ERIC Number: ED230289
Record Type: RIE
Publication Date: 1983-Apr
Reference Count: 0
Intervening with High-Risk Families via Infant Daycare.
Ramey, Craig T.; Farran, Dale C.
A longitudinal study was conducted at the Frank Porter Graham Center NC to explore the use of educational day care and related services as a mechanism for preparing socially disadvantaged children for success in later public schooling. Infant children of mothers who met a criterion score on a high risk index were randomly assigned to either an experimental group which received educational day care beginning before infants reached 3 months of age or to a control group which received paper diapers and nutritional supplements but no systematic educational day care. Four cohorts consisting of approximately 28 children each were admitted to the project between 1972 and 1977. Over the preschool years social and cognitive developmental information on all four cohorts was collected. Data on four measures appear to differ in impact on the child on a continuum ranging from distal to proximal influences. These measures are ( 1) education of mother at child's birth, (2) maternal IQ, (3) total score from Caldwell's Home Observation for Measurement of the Environment, and (4) laboratory observations of mother and child at play. Results of statistical analyses suggest that educational day care intervention with high risk children beginning in infancy can prevent declines in measured intelligence during early childhood, that early intervention may be one of the most important environmental determinants of intelligence in high risk children, and that parental intelligence and quality of home environments are other variables worth studying for their impact on intellectual development. (RH)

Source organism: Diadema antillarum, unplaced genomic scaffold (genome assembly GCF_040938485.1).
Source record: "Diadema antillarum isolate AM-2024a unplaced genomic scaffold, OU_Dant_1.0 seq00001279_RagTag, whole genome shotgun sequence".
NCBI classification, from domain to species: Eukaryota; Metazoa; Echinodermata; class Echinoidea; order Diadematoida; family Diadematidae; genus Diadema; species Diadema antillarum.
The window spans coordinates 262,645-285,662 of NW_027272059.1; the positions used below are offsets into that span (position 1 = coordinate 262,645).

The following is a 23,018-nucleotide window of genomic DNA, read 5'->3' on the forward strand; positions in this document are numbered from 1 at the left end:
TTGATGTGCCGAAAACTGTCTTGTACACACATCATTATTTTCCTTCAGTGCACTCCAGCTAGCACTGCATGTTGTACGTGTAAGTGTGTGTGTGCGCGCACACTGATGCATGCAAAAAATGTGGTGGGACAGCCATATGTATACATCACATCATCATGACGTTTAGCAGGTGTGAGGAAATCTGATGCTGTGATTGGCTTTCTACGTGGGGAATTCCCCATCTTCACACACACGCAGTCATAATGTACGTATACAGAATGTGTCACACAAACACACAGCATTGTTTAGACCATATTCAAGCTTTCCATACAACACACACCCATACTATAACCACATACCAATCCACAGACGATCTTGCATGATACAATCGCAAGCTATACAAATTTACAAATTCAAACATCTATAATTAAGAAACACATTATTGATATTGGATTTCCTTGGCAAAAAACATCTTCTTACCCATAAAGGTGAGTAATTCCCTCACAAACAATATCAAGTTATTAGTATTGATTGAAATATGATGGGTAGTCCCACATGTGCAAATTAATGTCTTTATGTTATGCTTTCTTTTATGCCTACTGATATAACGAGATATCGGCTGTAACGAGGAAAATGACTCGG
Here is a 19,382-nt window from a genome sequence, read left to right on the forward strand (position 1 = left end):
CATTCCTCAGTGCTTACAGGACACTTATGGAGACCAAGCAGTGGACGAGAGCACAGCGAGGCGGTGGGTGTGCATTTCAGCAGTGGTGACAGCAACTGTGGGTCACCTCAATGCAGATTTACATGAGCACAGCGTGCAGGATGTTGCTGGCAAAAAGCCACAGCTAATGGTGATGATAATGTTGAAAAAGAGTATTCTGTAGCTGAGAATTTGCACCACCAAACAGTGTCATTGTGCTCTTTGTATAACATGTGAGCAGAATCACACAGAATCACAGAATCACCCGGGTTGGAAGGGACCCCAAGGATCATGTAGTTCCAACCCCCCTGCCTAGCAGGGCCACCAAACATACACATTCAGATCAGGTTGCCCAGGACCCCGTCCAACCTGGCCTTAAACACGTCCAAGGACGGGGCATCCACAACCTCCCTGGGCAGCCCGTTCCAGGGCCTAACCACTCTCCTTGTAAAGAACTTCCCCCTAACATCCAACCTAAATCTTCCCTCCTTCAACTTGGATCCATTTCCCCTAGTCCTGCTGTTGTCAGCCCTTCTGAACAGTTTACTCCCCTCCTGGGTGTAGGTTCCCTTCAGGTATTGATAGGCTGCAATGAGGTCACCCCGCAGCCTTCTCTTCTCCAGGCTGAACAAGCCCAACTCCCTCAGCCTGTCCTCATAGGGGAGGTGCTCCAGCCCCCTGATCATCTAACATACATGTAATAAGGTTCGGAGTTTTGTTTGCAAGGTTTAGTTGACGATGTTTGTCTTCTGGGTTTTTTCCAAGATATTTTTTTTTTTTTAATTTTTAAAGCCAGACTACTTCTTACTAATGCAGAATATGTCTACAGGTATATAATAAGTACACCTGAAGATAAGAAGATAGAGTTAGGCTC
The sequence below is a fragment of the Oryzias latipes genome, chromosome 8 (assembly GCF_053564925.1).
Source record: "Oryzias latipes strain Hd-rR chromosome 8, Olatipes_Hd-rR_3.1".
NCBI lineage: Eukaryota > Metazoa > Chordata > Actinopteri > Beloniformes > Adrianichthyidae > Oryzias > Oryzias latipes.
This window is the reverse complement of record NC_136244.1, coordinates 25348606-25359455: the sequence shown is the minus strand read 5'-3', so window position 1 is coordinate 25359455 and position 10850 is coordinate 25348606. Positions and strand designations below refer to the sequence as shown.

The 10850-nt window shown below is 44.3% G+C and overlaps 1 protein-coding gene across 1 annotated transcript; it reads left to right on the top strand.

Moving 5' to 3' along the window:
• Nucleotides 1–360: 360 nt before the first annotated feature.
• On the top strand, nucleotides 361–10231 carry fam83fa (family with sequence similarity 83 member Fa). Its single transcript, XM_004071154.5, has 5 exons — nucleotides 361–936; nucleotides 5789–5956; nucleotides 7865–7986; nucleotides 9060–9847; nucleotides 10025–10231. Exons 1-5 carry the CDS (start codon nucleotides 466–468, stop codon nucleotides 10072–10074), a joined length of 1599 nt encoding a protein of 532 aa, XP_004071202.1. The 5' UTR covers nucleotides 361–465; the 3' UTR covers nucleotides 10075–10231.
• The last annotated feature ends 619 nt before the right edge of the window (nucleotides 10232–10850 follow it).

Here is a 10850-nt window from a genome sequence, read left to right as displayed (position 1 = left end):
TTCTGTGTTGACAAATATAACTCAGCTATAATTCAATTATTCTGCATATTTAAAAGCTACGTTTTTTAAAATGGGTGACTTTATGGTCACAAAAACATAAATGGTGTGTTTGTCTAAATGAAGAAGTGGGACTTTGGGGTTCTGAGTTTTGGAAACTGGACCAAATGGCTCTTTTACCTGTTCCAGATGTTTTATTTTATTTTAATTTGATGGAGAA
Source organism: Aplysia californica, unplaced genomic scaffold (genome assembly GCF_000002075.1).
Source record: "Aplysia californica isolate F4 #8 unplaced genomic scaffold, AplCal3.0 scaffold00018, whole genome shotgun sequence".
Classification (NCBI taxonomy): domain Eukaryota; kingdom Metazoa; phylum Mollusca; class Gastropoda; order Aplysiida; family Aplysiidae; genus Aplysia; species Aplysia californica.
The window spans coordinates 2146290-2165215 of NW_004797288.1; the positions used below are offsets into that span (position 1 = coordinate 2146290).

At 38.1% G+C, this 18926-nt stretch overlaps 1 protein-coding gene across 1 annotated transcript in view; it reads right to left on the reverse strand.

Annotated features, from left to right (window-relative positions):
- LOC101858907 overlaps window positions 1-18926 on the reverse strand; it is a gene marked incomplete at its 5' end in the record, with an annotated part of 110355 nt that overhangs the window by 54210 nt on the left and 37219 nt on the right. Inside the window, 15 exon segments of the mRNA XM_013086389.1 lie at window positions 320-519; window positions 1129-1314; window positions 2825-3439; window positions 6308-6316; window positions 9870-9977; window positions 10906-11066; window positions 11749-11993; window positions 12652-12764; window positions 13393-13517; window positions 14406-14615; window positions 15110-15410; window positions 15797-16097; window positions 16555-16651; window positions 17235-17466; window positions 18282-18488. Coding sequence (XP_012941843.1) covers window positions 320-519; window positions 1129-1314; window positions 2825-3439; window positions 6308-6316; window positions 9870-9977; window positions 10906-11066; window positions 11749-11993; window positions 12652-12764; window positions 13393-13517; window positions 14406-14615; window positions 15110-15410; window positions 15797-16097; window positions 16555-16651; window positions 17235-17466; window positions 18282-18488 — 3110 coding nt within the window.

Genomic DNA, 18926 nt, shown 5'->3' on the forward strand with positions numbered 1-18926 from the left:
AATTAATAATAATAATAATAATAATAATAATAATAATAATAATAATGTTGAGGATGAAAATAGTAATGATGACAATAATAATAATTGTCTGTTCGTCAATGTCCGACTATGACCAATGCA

Publication Type: Reports - Research; Speeches/Meeting Papers
Education Level: N/A
Authoring Institution: N/A
Note: Paper presented at the Biennial Meeting of the Society for Research in Child Development (50th, Detroit, MI, April 21-24, 1983).